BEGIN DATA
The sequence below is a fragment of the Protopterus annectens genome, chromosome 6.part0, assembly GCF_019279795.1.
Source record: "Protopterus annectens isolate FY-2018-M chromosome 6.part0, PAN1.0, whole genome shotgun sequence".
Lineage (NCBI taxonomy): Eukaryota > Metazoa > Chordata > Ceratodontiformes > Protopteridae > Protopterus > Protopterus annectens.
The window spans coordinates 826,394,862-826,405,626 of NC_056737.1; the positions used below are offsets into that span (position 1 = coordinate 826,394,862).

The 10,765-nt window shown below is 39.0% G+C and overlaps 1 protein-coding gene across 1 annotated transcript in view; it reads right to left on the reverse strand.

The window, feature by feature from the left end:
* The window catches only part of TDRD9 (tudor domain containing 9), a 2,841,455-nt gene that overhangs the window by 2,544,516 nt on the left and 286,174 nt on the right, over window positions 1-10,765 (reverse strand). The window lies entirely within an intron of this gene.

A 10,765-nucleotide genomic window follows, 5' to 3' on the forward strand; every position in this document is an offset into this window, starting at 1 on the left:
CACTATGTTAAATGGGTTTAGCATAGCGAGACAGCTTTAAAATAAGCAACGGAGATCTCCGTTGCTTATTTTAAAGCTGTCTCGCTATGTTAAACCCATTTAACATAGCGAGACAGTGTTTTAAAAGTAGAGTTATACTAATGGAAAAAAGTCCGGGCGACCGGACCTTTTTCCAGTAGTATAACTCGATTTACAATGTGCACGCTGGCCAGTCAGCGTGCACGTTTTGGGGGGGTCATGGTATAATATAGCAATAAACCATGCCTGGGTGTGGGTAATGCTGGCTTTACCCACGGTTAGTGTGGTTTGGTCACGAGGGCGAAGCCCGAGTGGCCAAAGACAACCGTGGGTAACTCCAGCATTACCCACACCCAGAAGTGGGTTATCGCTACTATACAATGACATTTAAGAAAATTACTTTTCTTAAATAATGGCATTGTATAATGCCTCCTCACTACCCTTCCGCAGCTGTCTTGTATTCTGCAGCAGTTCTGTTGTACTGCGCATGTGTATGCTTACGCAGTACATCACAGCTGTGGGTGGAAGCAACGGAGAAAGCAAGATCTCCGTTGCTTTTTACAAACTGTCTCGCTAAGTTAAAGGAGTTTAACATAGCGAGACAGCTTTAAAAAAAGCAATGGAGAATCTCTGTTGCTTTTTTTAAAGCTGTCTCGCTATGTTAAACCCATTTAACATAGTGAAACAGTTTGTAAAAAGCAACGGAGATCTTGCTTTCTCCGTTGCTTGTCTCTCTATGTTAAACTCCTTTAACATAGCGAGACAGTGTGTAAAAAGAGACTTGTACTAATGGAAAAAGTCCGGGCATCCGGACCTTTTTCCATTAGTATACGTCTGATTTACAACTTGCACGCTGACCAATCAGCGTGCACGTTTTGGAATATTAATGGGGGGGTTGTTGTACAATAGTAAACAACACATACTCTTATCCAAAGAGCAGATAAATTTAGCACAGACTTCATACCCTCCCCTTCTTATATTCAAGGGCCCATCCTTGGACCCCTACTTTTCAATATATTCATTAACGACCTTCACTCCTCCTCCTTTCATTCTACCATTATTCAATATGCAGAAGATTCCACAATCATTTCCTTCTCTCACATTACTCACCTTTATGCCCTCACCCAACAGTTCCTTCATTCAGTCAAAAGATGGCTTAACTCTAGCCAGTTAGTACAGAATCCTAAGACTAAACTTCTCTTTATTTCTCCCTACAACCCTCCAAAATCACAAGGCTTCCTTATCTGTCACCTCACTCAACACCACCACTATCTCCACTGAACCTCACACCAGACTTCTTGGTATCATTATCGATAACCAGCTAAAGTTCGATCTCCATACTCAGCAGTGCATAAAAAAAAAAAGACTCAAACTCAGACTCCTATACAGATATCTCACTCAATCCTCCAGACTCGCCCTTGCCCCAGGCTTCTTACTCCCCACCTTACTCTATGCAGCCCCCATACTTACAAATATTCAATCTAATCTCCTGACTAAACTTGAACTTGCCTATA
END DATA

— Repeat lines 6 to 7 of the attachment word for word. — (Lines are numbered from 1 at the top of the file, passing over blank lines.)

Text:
The window, feature by feature from the left end:
* The window catches only part of TDRD9 (tudor domain containing 9), a 2,841,455-nt gene that overhangs the window by 2,544,516 nt on the left and 286,174 nt on the right, over window positions 1-10,765 (reverse strand). The window lies entirely within an intron of this gene.